Alexander the Great

In 356 B.C. in Pella, Macedonia, future Greek leader Alexander (now known as Alexander the Great) was born. Alexander’s father Philip II was king of Macedonia. Macedonians admired Greek culture, but not as much as King Philip II and Alexander.

As a child, Alexander was taught about the Greek ways by a famous Athenian philosopher. After the death of his father, in 336 B.C., (at age 20) Alexander was crowned king of Macedonia. What he wanted most was to spread the Greek legacy.

As a general Alexander never lost a battle. During Alexander’s conquests, he built an immense empire, conquering Asia Minor, Syria, Egypt, Babylonia, and Persia. Across the empire, Alexander created 70 cities named Alexandria.

One Alexandria though-built in the Nile Delta-was exceptional. It contained the world’s first museums and libraries. The Alexandria of Egypt attracted scholars, sailors, and merchants.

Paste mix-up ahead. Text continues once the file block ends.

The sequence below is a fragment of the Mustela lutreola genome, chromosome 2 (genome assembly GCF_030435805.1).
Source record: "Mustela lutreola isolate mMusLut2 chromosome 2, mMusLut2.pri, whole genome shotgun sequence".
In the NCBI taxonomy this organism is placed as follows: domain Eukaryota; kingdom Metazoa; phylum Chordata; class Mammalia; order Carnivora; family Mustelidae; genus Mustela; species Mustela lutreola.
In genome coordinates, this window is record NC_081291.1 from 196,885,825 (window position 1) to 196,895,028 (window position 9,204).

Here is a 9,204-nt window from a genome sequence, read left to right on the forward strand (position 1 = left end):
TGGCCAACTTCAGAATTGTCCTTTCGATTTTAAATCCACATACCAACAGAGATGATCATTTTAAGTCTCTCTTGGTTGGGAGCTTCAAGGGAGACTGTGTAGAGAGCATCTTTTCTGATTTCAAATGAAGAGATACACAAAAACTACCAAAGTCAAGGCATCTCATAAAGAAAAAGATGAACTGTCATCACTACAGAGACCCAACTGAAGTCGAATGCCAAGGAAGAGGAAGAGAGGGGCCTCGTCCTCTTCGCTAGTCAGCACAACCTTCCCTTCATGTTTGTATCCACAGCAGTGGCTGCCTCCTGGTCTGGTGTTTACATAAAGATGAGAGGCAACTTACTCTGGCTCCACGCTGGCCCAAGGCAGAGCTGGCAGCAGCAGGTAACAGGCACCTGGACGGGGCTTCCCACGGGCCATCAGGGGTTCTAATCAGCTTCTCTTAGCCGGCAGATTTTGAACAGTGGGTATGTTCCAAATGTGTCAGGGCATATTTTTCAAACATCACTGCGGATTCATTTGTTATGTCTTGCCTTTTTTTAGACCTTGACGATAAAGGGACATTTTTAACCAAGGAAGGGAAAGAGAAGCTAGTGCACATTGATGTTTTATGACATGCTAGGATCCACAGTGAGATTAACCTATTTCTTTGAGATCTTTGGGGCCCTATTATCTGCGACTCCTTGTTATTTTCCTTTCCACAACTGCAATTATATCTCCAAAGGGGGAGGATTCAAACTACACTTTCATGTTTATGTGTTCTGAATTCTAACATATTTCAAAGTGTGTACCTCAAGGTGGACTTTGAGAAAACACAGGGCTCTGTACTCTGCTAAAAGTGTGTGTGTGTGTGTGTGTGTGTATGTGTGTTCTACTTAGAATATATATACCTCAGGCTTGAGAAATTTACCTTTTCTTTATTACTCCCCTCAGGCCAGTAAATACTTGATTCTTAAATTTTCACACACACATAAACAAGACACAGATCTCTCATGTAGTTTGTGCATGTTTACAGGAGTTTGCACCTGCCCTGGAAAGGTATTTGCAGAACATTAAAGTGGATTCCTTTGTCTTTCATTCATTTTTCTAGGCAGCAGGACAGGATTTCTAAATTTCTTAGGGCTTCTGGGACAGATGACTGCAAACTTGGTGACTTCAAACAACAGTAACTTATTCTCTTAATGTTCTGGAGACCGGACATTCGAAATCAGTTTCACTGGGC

Alexander began to blend together many cultures of the Middle East as well as Greek culture. He now worshiped Persian and gods and goddesses. By adopting their ways, Alexander gained the support of other cultures.

After living a successful life, Alexander the Great died a wealthy 33 year old man, in 323 B.C.